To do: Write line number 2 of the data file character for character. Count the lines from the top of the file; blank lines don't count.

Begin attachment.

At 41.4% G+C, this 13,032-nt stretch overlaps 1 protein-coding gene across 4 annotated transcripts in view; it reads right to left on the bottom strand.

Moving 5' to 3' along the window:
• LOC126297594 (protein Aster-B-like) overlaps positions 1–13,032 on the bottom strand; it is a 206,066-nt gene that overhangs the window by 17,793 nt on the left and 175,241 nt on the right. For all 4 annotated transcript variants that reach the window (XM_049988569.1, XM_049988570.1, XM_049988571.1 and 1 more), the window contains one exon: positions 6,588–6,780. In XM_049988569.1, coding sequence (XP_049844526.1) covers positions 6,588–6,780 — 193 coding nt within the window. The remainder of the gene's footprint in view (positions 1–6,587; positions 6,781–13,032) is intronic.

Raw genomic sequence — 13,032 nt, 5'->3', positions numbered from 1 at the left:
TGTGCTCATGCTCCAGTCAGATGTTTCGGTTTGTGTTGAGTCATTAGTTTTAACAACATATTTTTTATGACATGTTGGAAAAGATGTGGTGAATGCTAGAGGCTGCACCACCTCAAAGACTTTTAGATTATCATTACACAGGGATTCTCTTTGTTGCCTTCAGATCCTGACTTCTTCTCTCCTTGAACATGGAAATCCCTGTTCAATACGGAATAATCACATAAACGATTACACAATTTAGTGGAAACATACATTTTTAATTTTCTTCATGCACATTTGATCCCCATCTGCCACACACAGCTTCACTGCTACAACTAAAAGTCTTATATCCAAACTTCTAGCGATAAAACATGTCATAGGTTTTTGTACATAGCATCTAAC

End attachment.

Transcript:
Moving 5' to 3' along the window: